The recent dropping in prices of photovoltaic solar panels has led some in the industry to proclaim a new ‘solar boom’, with affordable solar energy now becoming available to a wider customer base. A solar boom is certainly underway in some parts of the world – especially China – but how many solar panels are there in the United States of America?
A Stanford University research project set out to find out, and developed a new artificial intelligence software to do the counting for them. Their A.I., named DeepSolar, is able to identify and catalogue solar panels from satellite images, compiling the information into easily digestible data chunks that provide an overview of solar power in the 48 states of the contiguous United States.
The software started by looking at 370,000 satellite images of the United States and learning to identify solar panels by size, colour and texture. It could then provide a statement, with an accuracy of 93 per cent, on whether a particular image did or did not include solar panels. The DeepSolar developers then upped the ante by feeding their A.I over a billion images of the US.
DeepSolar’s results show that are around 1.47 million solar panels in use on the mainland, with California being the most solar panel packed state. Arizona, Nevada, Utah, New Mexico and Colorado also feature highly in the results, however the use of solar panels quickly drops off as you head further east, before making a slight comeback in Florida and the New England states.
However, perhaps more useful to researchers isn’t just locating where solar panels are, but where they are not.
Solar Power to the People?
The researchers found that despite dropping prices and subsidies in some states, solar power is predominantly located in relatively affluent neighbourhoods. Solar panels are much rarer in low and middle class neighbourhoods, even in locations where it would be financially beneficial in the long term to install them – such as sunny states with high electricity rates.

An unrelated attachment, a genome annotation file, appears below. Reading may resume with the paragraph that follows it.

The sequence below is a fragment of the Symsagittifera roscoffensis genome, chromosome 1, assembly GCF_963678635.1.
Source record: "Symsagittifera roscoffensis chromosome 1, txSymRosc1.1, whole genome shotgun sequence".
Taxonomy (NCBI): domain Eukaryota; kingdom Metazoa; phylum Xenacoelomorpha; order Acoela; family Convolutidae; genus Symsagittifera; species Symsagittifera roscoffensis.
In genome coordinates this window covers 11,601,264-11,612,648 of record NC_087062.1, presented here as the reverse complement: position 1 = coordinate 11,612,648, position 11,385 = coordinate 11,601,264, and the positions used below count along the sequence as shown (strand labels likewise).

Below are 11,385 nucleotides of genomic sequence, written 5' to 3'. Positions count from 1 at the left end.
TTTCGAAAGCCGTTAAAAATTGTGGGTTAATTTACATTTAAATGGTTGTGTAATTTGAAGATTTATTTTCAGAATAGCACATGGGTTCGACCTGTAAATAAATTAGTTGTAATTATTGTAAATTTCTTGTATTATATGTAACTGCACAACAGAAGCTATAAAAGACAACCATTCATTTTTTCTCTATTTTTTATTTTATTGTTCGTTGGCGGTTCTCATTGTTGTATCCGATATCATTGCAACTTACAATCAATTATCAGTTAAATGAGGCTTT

This information could help policy makers and solar panel manufacturers more efficiently carry out and monitor their work, and electricity companies better regulate their prices. For example, are low income households avoiding solar power because the start-up costs are still too high, despite price drops? Are they perhaps unaware they could save money in the long run?
Other data does show that the financial viability of solar panel varies greatly from state to state, and depends largely on which subsidies, rebates and exemptions are in place. For example, in relatively wet and windy Massachusetts, solar panel owners can expect to make back their installation costs within six years, however in Alabama – a sunny and more southern state – it could take up to 16 years. The primary difference between the two are the policies in place regarding solar energy.
Armed with the DeepSolar information, local governments and businesses can better pinpoint their advertising and public information campaigns in the areas that stand to benefit the most, but which are currently underserved. Solar advocates can also better direct their efforts in bringing local state legislation in lacking states up to the same standard as others.
However, it should also be stated the DeepSolar results are not perfect. Firstly, the researchers omitted images of purely rural areas under the assumption solar panels are unlikely to be present there, and even if they were, they might not be connected to the wider grid. The researchers estimate this decision may have overlooked up to five per cent of solar panels.
Despite this, DeepSolar’s developers now hope to cover these areas in additional sweeps.